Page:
Also via Jeffrey (ModKix links as well... JL, we must get you down to the Aegean Center one day...), a fascinating history of Fra Angelico scholarship en route to a review of his exhibition at the Met, by Marco Grassi for the New Criterion. Would somebody pick up a copy of this issue (December 2005) for me?

Lastly, Artblog.net wishes a lightning-quick recovery to Terry Teachout.

Comment

1.

alesh

December 13, 2005, 12:22 PM

wow... half a world away, as it were. it sounds absolutly amazing; i know my trip to china was. when can we see some pictures?

2.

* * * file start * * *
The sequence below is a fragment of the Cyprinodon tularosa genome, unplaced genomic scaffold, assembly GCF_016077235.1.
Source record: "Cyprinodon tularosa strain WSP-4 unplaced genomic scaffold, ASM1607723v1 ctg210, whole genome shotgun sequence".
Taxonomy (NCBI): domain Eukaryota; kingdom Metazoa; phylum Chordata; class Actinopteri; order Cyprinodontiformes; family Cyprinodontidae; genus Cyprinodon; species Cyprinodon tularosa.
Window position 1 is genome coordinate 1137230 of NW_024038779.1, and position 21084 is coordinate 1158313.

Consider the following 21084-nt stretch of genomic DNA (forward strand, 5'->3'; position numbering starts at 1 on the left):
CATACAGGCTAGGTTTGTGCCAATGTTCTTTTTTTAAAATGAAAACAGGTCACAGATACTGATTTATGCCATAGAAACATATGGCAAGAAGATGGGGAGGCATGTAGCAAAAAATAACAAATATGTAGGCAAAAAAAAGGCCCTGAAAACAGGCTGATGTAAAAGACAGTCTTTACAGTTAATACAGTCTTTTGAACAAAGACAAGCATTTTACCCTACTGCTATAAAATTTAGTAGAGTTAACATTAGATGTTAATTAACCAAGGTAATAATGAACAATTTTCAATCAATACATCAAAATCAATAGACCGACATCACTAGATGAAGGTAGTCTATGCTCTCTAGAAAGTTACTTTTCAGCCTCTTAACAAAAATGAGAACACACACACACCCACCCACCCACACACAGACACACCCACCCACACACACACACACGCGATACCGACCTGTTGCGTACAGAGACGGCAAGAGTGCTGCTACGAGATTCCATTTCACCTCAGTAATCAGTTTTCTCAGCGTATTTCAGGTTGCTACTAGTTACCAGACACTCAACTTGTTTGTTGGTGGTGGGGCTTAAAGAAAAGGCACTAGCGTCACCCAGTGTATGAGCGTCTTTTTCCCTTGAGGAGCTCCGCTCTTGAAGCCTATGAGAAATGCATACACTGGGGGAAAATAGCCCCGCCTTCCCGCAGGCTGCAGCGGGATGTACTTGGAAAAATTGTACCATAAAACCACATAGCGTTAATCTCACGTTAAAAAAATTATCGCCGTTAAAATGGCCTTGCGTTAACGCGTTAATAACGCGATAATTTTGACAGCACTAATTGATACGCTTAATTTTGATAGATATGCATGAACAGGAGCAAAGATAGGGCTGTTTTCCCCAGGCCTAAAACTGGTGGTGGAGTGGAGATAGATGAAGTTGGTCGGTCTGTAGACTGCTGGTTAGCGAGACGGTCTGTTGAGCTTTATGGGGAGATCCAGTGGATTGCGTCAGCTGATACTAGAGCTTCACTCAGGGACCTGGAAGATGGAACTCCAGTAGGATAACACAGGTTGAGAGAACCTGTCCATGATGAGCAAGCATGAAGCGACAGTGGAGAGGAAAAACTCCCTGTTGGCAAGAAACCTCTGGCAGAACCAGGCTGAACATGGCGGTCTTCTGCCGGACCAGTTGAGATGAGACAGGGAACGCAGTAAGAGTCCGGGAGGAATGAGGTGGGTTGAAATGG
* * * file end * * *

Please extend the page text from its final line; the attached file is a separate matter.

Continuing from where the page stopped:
Franklin

December 13, 2005, 12:36 PM

Soon, young Jedi. On a related note, I'm thinking that they make the Olympus E-1 DSLR here. Heaven preserve my credit card.

3.

George

December 13, 2005, 12:39 PM

...As it happens, one person expressing himself honestly will more likely evince those shared impulses in a lasting manner, and I would push art there if anywhere.

What? That's what Gewen just commented on...

Today, after decades of narcissistic and exhibitionistic spectacles, when it's possible to grasp the limits of Rosenberg's libertarian ethos...

Also, Elkins calls this retreat from judgment "one of the most significant changes in the art world in the previous century." He writes that critics have become "voiceless," "ghostly," "unmoored." He obviously doesn't know Jack.

4.

Franklin

December 13, 2005, 12:52 PM